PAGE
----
Why is Ahmadinejad coming back?
In 2015, when there was no expectation of Mahmoud Ahmadinejad’s comeback, or talk of his potential registration for Iran’s 2017 presidential elections, I wrote that he “can present a viable challenge to the incumbent President Hassan Rouhani” in this year’s vote.
I meant that Ahmadinejad could use his political weight and populism, and could capitalize on people’s economic grievances and hard-liners’ criticism of Rouhani, to campaign and rally the hard-liners’ social base behind another hard-line candidate, not for his own presidency. Running for himself is very unlikely due to reluctance among Iran’s top echelons of powers.
Iran’s presidential elections are unpredictable and complex. An example of the complexity is that many candidates register not to run personally but to rally support and mobilize their social base for another candidate. This is likely why Ahmadinejad is registering.
His insatiable hunger for power, media attention and status has caused tensions with Supreme Leader Ali Khamenei. Ahmadinejad’s registration gives him the international spotlight he yearns for, and a possibility to be part of the next presidential team if the candidate he supports wins.
Although the nuclear deal lifted four rounds of economic sanctions against Iran, the major beneficiaries of oil exports and additional billions of dollars are Khamenei, his circle of power and the Islamic Revolutionary Guard Corps (IRGC).
Dr. Majid Rafizadeh
By examining his domestic activities in the last few years, it seems he was preparing to enter politics again. He was traveling to cities, criticizing Rouhani and launching a domestic political campaign ahead of the latest parliamentary elections.
Former presidents harshly attacking the sitting one is rare in Iran. Ahmadinejad began capitalizing on the fact that Rouhani’s economic plans and promises were not delivering relief to the overwhelming majority of Iranians.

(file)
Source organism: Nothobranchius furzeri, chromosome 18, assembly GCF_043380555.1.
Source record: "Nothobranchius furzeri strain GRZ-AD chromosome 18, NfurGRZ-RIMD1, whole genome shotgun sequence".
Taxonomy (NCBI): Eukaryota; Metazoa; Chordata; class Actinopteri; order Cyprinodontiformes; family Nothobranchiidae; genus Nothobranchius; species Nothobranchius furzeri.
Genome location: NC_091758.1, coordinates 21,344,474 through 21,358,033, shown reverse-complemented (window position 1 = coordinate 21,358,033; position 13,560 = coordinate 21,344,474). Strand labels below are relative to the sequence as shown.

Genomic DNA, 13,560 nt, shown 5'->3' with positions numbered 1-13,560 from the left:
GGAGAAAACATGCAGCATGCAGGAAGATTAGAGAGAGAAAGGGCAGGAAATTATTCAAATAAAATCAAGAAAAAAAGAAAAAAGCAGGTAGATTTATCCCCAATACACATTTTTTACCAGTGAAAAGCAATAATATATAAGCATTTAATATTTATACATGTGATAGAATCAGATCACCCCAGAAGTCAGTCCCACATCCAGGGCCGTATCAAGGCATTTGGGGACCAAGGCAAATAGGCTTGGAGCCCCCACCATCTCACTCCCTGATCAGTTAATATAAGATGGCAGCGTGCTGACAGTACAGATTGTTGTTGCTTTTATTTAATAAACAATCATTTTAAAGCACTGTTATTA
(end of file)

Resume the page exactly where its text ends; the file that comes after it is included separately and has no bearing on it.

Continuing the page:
Although the nuclear deal lifted four rounds of economic sanctions against Iran, the major beneficiaries of oil exports and additional billions of dollars are Khamenei, his circle of power and the Islamic Revolutionary Guard Corps (IRGC). Rouhani’s stance toward the US was also viewed as weak by hard-liners. As such, the environment is ripe for Ahmadinejad to challenge him electorally.
Although Ahmadinejad’s presidency ended in 2013 with the lowest popular vote compared to his predecessors, the socioeconomic situation has since changed. Many Iranians may not like him personally, but his policies of providing monthly cash handouts and subsidies are popular among the poor, particularly after Rouhani cut many social welfares.
So Ahmadinejad can campaign for his favorite candidate because he is popular in rural areas, and among the poor and lower middle class. But he may split hard-line votes, which could increase Rouhani’s odds of victory.
• Dr. Majid Rafizadeh is a Harvard-educated, Iranian-American political scientist. He is a leading expert on Iran and US foreign policy, a businessman and president of the International American Council. He serves on the boards of the Harvard International Review, the Harvard International Relations Council and the US-Middle East Chamber for Commerce and Business. He can be reached on Twitter @Dr_Rafizadeh.